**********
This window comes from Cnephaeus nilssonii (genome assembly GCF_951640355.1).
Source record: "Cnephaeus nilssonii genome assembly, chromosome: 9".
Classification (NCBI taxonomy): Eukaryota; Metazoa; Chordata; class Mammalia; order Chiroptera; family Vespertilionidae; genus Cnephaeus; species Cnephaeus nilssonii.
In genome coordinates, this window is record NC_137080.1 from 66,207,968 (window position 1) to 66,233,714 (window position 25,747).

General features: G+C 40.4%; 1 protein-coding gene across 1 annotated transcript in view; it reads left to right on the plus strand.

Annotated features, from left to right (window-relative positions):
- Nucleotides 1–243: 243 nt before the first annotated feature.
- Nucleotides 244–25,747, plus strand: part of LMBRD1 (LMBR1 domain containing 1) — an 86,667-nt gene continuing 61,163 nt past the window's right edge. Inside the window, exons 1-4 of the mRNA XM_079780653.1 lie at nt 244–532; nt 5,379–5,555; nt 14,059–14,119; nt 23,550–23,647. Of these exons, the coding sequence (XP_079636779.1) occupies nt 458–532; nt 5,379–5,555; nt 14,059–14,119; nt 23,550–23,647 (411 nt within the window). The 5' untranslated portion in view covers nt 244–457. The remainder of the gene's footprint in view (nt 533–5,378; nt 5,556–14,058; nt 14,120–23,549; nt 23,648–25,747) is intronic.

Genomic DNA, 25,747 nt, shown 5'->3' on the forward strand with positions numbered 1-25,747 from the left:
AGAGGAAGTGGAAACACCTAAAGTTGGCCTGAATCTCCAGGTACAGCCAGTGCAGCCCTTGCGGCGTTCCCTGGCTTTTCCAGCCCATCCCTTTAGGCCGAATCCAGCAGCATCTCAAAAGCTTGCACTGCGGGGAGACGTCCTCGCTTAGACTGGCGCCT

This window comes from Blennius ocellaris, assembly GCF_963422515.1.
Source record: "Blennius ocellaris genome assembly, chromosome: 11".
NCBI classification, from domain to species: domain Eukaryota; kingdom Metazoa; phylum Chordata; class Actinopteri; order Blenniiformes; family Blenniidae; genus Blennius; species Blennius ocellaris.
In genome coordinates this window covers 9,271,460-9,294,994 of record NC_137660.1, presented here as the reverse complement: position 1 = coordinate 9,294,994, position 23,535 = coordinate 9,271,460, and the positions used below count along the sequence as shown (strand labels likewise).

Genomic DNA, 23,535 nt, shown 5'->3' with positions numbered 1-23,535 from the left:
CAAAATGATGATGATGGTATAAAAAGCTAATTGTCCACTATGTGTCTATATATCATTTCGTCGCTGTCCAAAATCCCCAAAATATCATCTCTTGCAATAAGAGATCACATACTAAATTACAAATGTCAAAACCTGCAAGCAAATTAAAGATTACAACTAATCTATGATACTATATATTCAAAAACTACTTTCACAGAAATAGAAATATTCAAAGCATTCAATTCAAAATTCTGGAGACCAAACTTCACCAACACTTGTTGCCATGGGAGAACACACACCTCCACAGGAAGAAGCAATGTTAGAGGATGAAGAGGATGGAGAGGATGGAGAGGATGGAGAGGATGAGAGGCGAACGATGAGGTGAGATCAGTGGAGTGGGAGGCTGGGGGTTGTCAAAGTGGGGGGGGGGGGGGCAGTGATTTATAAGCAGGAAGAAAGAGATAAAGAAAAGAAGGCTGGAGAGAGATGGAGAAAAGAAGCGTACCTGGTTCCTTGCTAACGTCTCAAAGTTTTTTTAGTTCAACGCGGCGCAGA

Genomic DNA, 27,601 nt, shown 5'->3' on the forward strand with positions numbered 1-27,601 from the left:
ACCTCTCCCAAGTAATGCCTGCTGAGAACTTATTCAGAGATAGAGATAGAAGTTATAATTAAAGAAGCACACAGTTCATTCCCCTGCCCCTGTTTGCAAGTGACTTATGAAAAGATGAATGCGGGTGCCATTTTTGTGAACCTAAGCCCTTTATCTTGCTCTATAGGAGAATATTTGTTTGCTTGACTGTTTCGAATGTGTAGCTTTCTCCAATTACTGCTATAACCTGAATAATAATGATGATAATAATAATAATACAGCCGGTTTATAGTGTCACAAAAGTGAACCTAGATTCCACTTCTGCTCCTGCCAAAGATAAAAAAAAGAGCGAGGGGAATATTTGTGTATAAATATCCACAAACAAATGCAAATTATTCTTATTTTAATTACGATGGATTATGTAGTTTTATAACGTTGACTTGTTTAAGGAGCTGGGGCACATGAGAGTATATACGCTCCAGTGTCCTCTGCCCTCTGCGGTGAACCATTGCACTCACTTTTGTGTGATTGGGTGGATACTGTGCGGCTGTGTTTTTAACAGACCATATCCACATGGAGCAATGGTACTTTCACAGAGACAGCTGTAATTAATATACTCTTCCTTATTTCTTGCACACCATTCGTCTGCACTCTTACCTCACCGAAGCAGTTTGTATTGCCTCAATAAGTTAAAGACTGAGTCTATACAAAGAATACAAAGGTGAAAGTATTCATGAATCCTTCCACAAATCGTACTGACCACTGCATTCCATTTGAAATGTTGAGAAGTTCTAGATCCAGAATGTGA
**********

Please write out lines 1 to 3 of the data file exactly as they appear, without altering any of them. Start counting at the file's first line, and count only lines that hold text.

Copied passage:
This window comes from Cnephaeus nilssonii (genome assembly GCF_951640355.1).
Source record: "Cnephaeus nilssonii genome assembly, chromosome: 9".
Classification (NCBI taxonomy): Eukaryota; Metazoa; Chordata; class Mammalia; order Chiroptera; family Vespertilionidae; genus Cnephaeus; species Cnephaeus nilssonii.